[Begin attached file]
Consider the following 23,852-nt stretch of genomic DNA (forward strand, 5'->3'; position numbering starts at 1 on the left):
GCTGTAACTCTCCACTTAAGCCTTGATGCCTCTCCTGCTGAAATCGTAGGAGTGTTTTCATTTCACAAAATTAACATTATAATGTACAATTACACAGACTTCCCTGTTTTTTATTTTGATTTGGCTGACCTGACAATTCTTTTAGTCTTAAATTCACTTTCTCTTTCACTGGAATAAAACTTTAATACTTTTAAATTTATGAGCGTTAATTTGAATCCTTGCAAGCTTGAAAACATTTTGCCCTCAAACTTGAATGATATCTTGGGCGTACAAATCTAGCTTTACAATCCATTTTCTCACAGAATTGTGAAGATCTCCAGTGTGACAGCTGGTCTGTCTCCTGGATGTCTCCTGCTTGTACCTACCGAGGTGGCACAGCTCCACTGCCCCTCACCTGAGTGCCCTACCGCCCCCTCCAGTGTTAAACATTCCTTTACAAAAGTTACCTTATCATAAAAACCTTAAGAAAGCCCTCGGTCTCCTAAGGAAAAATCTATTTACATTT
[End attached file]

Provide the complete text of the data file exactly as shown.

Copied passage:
Consider the following 23,852-nt stretch of genomic DNA (forward strand, 5'->3'; position numbering starts at 1 on the left):
GCTGTAACTCTCCACTTAAGCCTTGATGCCTCTCCTGCTGAAATCGTAGGAGTGTTTTCATTTCACAAAATTAACATTATAATGTACAATTACACAGACTTCCCTGTTTTTTATTTTGATTTGGCTGACCTGACAATTCTTTTAGTCTTAAATTCACTTTCTCTTTCACTGGAATAAAACTTTAATACTTTTAAATTTATGAGCGTTAATTTGAATCCTTGCAAGCTTGAAAACATTTTGCCCTCAAACTTGAATGATATCTTGGGCGTACAAATCTAGCTTTACAATCCATTTTCTCACAGAATTGTGAAGATCTCCAGTGTGACAGCTGGTCTGTCTCCTGGATGTCTCCTGCTTGTACCTACCGAGGTGGCACAGCTCCACTGCCCCTCACCTGAGTGCCCTACCGCCCCCTCCAGTGTTAAACATTCCTTTACAAAAGTTACCTTATCATAAAAACCTTAAGAAAGCCCTCGGTCTCCTAAGGAAAAATCTATTTACATTT